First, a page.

# Thread: custom calculation conceptualization help (2000)

1. ## custom calculation conceptualization help (2000)

Here is the situation that I am having: I am trying to figure out job retention for job placements in a welfare-to-work training program. In a nutshell here is what is going on:

Each job (which requires a begin date) has a number of milestones (30 days, 90 days, 180 days, 1 year), and these are stored in the db as numerical values corresponding to "unknown", "employed", unemployed". Each milestone is initialized as "unknown" (i.e., pending). As the employment milestones come due, the case manager clicks the appropriate radio button on a form. If the individual is no longer employed, an end date is entered for the job. There can also be "continuous" employment between jobs, if a second job is started within 10 days of the time the previous job ended."

I then need to do a calculation that divides the number of people who achieved a milestone by the number who possibly could have achieved it.

The achieved portion needs to account for any "employed" milestones (across jobs). If I have an ending date, I can assume that all milestones before that point are "employed".

The possible portion needs to look at when the job began, and then see if enough days have elapsed that it could possibly be achieved. If for example someone began a job 200 days ago, but does not have an updated 180 day milestone, then the 30 and 90 day milestones are "possible" but the 180 isn't.

The problem comes in the fact that for each person I need to look at a set of jobs. Twice. My solution involves opening an ADO recordset for both the Achieved and Possible calculations, calculating the # of days achieved/possible, and then doing IIF statements in the query for 30, 90, 180, and 365 days. For each person. And surprise, it is cripplingly slow. If the number of clients I am looking at becomes to large, I get an overflow error.

Can anyone help me reconceptualize what I'm doing. I've attached the functions I use for the achieved/possible calculations. I hope this is clear. I never know if I am exaplaining too little or too much.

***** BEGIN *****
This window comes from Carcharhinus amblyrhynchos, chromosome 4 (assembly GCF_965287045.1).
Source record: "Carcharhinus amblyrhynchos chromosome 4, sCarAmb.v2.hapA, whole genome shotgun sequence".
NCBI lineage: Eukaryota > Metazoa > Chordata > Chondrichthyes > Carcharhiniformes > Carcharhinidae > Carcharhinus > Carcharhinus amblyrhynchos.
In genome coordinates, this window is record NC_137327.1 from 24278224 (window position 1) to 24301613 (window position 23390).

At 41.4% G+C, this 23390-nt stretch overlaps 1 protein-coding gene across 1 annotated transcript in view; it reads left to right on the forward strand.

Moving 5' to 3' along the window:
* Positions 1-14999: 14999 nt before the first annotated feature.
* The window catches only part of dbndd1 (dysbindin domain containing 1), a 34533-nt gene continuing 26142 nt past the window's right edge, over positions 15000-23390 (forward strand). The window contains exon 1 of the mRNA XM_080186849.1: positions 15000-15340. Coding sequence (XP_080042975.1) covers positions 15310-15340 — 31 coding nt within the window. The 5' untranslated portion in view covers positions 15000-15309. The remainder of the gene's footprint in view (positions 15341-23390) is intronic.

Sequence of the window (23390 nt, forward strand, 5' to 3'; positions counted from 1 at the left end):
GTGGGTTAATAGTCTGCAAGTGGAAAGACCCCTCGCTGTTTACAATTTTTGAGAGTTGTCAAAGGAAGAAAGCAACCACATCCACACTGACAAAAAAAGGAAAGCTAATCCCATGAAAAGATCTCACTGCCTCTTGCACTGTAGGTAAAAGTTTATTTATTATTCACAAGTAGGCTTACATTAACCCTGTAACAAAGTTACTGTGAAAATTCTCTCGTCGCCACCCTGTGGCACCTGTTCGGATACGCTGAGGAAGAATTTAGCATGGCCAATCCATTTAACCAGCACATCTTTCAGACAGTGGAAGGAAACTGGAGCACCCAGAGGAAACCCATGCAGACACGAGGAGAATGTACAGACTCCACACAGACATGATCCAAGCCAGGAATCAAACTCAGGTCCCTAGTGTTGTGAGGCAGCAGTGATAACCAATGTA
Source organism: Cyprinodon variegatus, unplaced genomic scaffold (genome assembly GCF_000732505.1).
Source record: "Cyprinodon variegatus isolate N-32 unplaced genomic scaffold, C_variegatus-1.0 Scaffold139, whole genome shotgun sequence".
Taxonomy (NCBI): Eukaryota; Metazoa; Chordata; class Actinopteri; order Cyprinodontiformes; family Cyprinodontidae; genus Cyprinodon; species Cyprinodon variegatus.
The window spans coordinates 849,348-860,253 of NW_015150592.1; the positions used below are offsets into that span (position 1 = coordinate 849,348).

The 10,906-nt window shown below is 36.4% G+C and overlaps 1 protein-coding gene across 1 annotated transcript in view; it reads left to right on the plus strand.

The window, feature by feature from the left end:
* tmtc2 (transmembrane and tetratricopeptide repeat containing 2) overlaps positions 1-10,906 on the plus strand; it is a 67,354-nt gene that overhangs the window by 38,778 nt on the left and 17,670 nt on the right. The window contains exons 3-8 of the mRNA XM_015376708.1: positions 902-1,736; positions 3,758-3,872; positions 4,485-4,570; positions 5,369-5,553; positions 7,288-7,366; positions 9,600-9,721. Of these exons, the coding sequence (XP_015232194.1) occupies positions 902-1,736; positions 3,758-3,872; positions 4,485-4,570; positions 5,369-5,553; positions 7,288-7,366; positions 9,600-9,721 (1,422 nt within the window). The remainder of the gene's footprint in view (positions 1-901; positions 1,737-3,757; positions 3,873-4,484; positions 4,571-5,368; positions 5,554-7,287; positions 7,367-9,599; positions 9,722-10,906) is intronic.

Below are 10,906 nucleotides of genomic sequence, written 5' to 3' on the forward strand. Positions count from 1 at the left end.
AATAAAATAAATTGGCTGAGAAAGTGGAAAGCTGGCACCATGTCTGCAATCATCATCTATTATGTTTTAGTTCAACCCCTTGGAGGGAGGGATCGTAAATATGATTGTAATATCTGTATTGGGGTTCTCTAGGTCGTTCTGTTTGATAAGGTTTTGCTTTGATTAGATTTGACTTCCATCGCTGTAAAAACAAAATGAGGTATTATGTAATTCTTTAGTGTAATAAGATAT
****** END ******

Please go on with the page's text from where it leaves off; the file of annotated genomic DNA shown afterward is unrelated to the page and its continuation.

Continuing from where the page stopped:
best,
Karl

2. ## Re: custom calculation conceptualization help (2000)

I just took a quick look at your code, and without going through it in detail, I'll make a couple of suggestions.

You can simplify you like by making a query doing some of the work, but this would be best done with a saved query rather than one created in code.

Instead of just selecting the various fields, create calculated field based on the contents, that return a true or false based on the condition. Then you can sum the calculated fields to determine how many of them apply.

Consider using a temporary table to hold the results of your initial query. That will eliminate the calculations being done repeatedly and will speed up secondary calculations. Another method is to build up the contents of a temporary table by running several update queries to get the various values you need.

In general, using a recordset and looping through it will be slower than running a query, but for complex calculations, you don't necessarily have a choice. Your situation may require a hybrid solution.

3. ## Re: custom calculation conceptualization help (2000)

Charlotte,

Thanks for answering and taking a look at the code. I was hoping that there was a magic answer... Last time I did this same calculation in a different database I used this nightmarish amalgam of union queries, IIf statements, temporary tables... And now, knowing a little about ADO, I felt like I had the magic answer. So now it is time to blend the two. I'm going to experiment with pulling various items out of the function and into the query and wotk from there.

thanks again,
karl

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